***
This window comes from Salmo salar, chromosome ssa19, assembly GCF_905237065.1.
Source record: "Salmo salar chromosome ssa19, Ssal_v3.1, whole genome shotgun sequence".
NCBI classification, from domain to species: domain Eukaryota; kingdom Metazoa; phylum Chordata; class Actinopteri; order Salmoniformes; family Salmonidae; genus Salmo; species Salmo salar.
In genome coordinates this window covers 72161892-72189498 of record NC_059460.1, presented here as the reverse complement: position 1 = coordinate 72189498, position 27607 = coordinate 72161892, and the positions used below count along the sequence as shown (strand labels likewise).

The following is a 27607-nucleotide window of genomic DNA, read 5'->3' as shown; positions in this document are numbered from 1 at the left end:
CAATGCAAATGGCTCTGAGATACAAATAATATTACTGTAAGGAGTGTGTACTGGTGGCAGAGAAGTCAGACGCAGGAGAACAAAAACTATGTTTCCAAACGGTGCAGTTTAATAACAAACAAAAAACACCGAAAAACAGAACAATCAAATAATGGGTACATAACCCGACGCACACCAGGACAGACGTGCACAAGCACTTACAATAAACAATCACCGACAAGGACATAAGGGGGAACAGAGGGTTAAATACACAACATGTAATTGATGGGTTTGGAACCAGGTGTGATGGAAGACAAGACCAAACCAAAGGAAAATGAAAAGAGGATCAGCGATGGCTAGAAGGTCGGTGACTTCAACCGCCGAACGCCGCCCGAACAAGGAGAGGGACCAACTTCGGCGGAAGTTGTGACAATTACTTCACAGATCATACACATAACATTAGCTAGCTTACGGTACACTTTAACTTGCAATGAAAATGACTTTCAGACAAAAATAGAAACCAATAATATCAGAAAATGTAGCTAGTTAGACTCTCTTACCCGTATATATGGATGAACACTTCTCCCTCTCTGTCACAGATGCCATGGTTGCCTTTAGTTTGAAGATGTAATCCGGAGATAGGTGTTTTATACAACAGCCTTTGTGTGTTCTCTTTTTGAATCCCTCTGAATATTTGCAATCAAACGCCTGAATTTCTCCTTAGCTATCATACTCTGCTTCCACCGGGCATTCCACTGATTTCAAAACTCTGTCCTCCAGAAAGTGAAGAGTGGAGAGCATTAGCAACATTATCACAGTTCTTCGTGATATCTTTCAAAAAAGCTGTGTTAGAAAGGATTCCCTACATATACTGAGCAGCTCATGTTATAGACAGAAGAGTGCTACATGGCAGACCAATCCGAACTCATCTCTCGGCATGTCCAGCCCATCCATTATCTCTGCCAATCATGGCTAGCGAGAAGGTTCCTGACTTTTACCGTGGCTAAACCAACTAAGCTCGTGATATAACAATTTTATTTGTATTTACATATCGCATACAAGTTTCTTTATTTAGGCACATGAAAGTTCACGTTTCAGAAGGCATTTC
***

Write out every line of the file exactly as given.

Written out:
This window comes from Salmo salar, chromosome ssa19, assembly GCF_905237065.1.
Source record: "Salmo salar chromosome ssa19, Ssal_v3.1, whole genome shotgun sequence".
NCBI classification, from domain to species: domain Eukaryota; kingdom Metazoa; phylum Chordata; class Actinopteri; order Salmoniformes; family Salmonidae; genus Salmo; species Salmo salar.
In genome coordinates this window covers 72161892-72189498 of record NC_059460.1, presented here as the reverse complement: position 1 = coordinate 72189498, position 27607 = coordinate 72161892, and the positions used below count along the sequence as shown (strand labels likewise).

The following is a 27607-nucleotide window of genomic DNA, read 5'->3' as shown; positions in this document are numbered from 1 at the left end:
CAATGCAAATGGCTCTGAGATACAAATAATATTACTGTAAGGAGTGTGTACTGGTGGCAGAGAAGTCAGACGCAGGAGAACAAAAACTATGTTTCCAAACGGTGCAGTTTAATAACAAACAAAAAACACCGAAAAACAGAACAATCAAATAATGGGTACATAACCCGACGCACACCAGGACAGACGTGCACAAGCACTTACAATAAACAATCACCGACAAGGACATAAGGGGGAACAGAGGGTTAAATACACAACATGTAATTGATGGGTTTGGAACCAGGTGTGATGGAAGACAAGACCAAACCAAAGGAAAATGAAAAGAGGATCAGCGATGGCTAGAAGGTCGGTGACTTCAACCGCCGAACGCCGCCCGAACAAGGAGAGGGACCAACTTCGGCGGAAGTTGTGACAATTACTTCACAGATCATACACATAACATTAGCTAGCTTACGGTACACTTTAACTTGCAATGAAAATGACTTTCAGACAAAAATAGAAACCAATAATATCAGAAAATGTAGCTAGTTAGACTCTCTTACCCGTATATATGGATGAACACTTCTCCCTCTCTGTCACAGATGCCATGGTTGCCTTTAGTTTGAAGATGTAATCCGGAGATAGGTGTTTTATACAACAGCCTTTGTGTGTTCTCTTTTTGAATCCCTCTGAATATTTGCAATCAAACGCCTGAATTTCTCCTTAGCTATCATACTCTGCTTCCACCGGGCATTCCACTGATTTCAAAACTCTGTCCTCCAGAAAGTGAAGAGTGGAGAGCATTAGCAACATTATCACAGTTCTTCGTGATATCTTTCAAAAAAGCTGTGTTAGAAAGGATTCCCTACATATACTGAGCAGCTCATGTTATAGACAGAAGAGTGCTACATGGCAGACCAATCCGAACTCATCTCTCGGCATGTCCAGCCCATCCATTATCTCTGCCAATCATGGCTAGCGAGAAGGTTCCTGACTTTTACCGTGGCTAAACCAACTAAGCTCGTGATATAACAATTTTATTTGTATTTACATATCGCATACAAGTTTCTTTATTTAGGCACATGAAAGTTCACGTTTCAGAAGGCATTTC